Underscores in Python numbers

Steve Holden steve at holdenweb.com
Sun Nov 20 16:37:40 CET 2005


David M. Cooke wrote:
> Peter Hansen <peter at engcorp.com> writes:
> 
> 
>>Steven D'Aprano wrote:
>>
>>>Dealing with numeric literals with lots of digits is
>>>a real (if not earth-shattering) human interface problem: it is hard for
>>>people to parse long numeric strings.
>>
>>I'm totally unconvinced that this _is_ a real problem, if we define 
>>"real" as being even enough to jiggle my mouse, let alone shattering the 
>>planet.
>>
>>What examples does anyone have of where it is necessary to define a 
>>large number of large numeric literals?  Isn't it the case that other 
>>than the odd constants in various programs, defining a large number of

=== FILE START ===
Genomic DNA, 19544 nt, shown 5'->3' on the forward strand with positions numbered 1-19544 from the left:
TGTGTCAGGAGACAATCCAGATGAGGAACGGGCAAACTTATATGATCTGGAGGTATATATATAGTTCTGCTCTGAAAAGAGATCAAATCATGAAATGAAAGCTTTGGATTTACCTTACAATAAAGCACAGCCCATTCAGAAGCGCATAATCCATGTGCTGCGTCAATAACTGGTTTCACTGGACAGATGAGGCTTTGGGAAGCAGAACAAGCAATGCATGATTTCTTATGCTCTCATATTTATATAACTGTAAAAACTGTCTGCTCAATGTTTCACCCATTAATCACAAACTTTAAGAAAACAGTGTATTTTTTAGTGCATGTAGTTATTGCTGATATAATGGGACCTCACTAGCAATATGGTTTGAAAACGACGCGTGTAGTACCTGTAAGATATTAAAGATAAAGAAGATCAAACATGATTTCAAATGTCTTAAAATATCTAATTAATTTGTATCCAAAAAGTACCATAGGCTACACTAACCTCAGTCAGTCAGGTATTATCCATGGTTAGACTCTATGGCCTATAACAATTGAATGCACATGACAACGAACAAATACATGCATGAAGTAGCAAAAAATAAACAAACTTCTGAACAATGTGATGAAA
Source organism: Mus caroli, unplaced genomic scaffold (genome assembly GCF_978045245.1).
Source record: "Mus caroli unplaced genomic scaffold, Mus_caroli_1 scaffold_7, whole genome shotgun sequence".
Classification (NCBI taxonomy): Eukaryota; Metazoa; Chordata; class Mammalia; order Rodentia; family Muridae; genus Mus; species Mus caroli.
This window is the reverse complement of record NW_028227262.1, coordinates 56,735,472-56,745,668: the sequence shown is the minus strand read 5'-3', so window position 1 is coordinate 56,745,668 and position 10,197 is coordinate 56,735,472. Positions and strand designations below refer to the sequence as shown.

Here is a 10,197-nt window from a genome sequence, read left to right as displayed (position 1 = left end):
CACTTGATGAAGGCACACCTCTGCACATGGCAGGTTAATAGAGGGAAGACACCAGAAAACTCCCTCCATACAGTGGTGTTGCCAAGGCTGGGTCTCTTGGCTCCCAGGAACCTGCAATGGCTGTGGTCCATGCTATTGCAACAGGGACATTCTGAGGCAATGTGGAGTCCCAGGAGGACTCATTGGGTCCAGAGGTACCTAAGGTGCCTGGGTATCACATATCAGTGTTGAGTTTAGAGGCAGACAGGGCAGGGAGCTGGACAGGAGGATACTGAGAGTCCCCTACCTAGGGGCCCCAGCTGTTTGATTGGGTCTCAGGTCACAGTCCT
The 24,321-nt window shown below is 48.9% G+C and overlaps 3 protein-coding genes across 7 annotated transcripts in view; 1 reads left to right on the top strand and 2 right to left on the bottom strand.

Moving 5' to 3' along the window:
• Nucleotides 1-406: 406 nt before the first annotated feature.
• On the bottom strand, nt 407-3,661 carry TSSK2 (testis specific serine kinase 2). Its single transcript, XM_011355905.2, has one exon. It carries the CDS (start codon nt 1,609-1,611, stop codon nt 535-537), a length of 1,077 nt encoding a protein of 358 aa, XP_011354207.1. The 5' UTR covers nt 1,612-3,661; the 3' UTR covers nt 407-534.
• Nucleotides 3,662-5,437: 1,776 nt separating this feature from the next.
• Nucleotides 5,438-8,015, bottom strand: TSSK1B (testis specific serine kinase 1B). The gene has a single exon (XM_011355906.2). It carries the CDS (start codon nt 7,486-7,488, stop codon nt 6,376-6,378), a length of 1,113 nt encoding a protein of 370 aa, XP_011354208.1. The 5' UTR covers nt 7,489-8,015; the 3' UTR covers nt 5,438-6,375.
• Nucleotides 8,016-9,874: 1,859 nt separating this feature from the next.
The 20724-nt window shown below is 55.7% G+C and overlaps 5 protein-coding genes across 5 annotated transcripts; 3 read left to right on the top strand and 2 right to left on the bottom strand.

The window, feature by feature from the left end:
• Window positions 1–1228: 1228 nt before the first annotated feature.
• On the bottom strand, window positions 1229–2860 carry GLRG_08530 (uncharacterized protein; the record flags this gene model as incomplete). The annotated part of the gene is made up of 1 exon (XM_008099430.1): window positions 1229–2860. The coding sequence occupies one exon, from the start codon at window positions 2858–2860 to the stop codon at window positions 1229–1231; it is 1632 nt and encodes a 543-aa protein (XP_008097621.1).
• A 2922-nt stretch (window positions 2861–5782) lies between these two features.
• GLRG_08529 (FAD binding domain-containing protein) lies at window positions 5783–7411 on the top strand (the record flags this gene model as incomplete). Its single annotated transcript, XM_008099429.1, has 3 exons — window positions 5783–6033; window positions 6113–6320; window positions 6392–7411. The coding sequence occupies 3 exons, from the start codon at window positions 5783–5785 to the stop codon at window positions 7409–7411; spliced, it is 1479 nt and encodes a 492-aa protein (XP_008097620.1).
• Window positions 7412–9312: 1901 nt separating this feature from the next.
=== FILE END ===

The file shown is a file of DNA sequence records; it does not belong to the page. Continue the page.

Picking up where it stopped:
>>such values would be better done by creating a data file and parsing
>>it?
> 
> 
> One example I can think of is a large number of float constants used
> for some math routine. In that case they usually be a full 16 or 17
> digits. It'd be handy in that case to split into smaller groups to
> make it easier to match with tables where these constants may come
> from. Ex:
> 
> def sinxx(x):
>     "computes sin x/x for 0 <= x <= pi/2 to 2e-9"
>     a2 = -0.16666 66664
>     a4 =  0.00833 33315
>     a6 = -0.00019 84090
>     a8 =  0.00000 27526
>     a10= -0.00000 00239
>     x2 = x**2
>     return 1. + x2*(a2 + x2*(a4 + x2*(a6 + x2*(a8 + x2*a10))))
> 
> (or least that's what I like to write). Now, if I were going to higher
> precision, I'd have more digits of course.
> 
Right, this is clearly such a frequent use case it's worth changing the 
compiler for.

regards
  Steve
-- 
Steve Holden       +44 150 684 7255  +1 800 494 3119
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